KIVA Week and Cultures at CT

Cherokee Trail’s KIVA week took place a month ago, allowing students to express and share their culture with the community. With a population that stems from numerous backgrounds, students during the month of Dec. were given the opportunity to showcase the diversity of CT through education and immersive experiences. Due to the diverse student body, we are constantly surrounded by people who come from many different walks of life. This week was simply a way to celebrate all individuals. KIVA week held many occasions to engage the CT community, from movie nights, to concerts, and even speaker panels. Kira Bryant (10), a student creating the KIVA week events for the 2021 school year, describes their mission.
“KIVA is a microfinance company. It basically works to lend small amounts of money to people in other countries or groups in other countries and then they use the money to start a business or to buy food or clothes and they slowly can pay the money back and that money goes to other people in KIVA,” says Bryant (10).
At Cherokee Trail, the sale of pulseras brought in the money KIVA used to give to these countries because of students’ generosity. In the eyes of participants, this week affected the community in many ways.
“I participated because I think it’s really important for everyone to understand other people’s cultures because if you don’t understand the culture and the significance behind it then we kinda lose our perspective on our privilege living in America,” says Elda Abayneh (12), a KIVA week participant and co-president of the IB Minority Club.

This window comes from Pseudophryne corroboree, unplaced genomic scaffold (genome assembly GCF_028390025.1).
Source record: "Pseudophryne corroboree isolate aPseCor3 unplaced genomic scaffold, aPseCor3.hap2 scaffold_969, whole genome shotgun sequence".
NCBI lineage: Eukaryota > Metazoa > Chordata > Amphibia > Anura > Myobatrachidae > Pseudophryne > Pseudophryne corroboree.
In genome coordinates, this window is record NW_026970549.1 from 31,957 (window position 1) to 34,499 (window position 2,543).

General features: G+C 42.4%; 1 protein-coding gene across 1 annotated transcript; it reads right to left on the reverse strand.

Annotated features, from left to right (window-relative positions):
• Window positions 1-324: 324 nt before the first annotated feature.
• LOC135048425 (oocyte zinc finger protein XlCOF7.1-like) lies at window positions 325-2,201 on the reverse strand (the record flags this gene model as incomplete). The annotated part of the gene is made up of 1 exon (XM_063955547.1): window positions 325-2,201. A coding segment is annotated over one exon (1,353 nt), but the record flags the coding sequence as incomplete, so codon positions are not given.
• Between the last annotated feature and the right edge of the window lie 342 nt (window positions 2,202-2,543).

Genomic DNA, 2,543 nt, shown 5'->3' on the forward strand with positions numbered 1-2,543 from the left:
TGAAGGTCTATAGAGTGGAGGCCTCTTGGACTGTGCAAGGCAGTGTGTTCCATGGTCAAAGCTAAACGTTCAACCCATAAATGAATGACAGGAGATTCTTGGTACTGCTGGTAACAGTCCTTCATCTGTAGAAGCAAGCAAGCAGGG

In terms of significance, charity greatly aids these nations and their people. Other participants of this week’s events go on to speak to the meaning of this week more.
“I think for CT, KIVA week means helping the global community better,” says Aya Ben Belkacem (12), one of the participants of KIVA week. “I think it’s a way to branch out and get to know the different people who go to CT and not just the people we consistently see,” says Belkacem (12).
To accentuate the vitality of these lectures and showcases, Mrs. Robins, a member of the school’s administration who oversaw the event, relays her own thoughts on the meaning of culture in regards to the Cherokee Trail community.
“I think it’s a way to highlight different cultures around the world and to celebrate the ways that different cultures live and celebrate,” says Robins. To truly drive home the importance of educating people on worldly topics, students remark on how misinterpreting certain ideas can be harmful to many.
“I am Muslim, I think a big part of that comes with definitely a lot of stereotypes when it comes to terrorism and it comes to the way we view Muslims; a lot of it is women who are repressed and I think that personally that doesn’t even come close to fitting me,” says Belkacem (12).
Within the world at large, there is room for improvement in terms of just representation within the globe at large. Within the smaller world of Cherokee Trail, students feel the same way– while events like KIVA week have made great strides in spreading knowledge on a multitude of ethnicities, this singular week does not reflect the same impact made throughout the school year.
“I feel respected at CT but the representation is a bit lacking,” says Matthew Morcos (10). As a member of a minority in America, Morcos and many others share the sentiment of feeling left out despite events like KIVA week.
Many clubs at CT centered around culture and ethnicity, such as the Black Student Alliance, the Muslim Student Association, and the Latino Student Union. The IB Minority Club also falls into this category, and as co-president, Abayneh (12) shares the purpose of their group.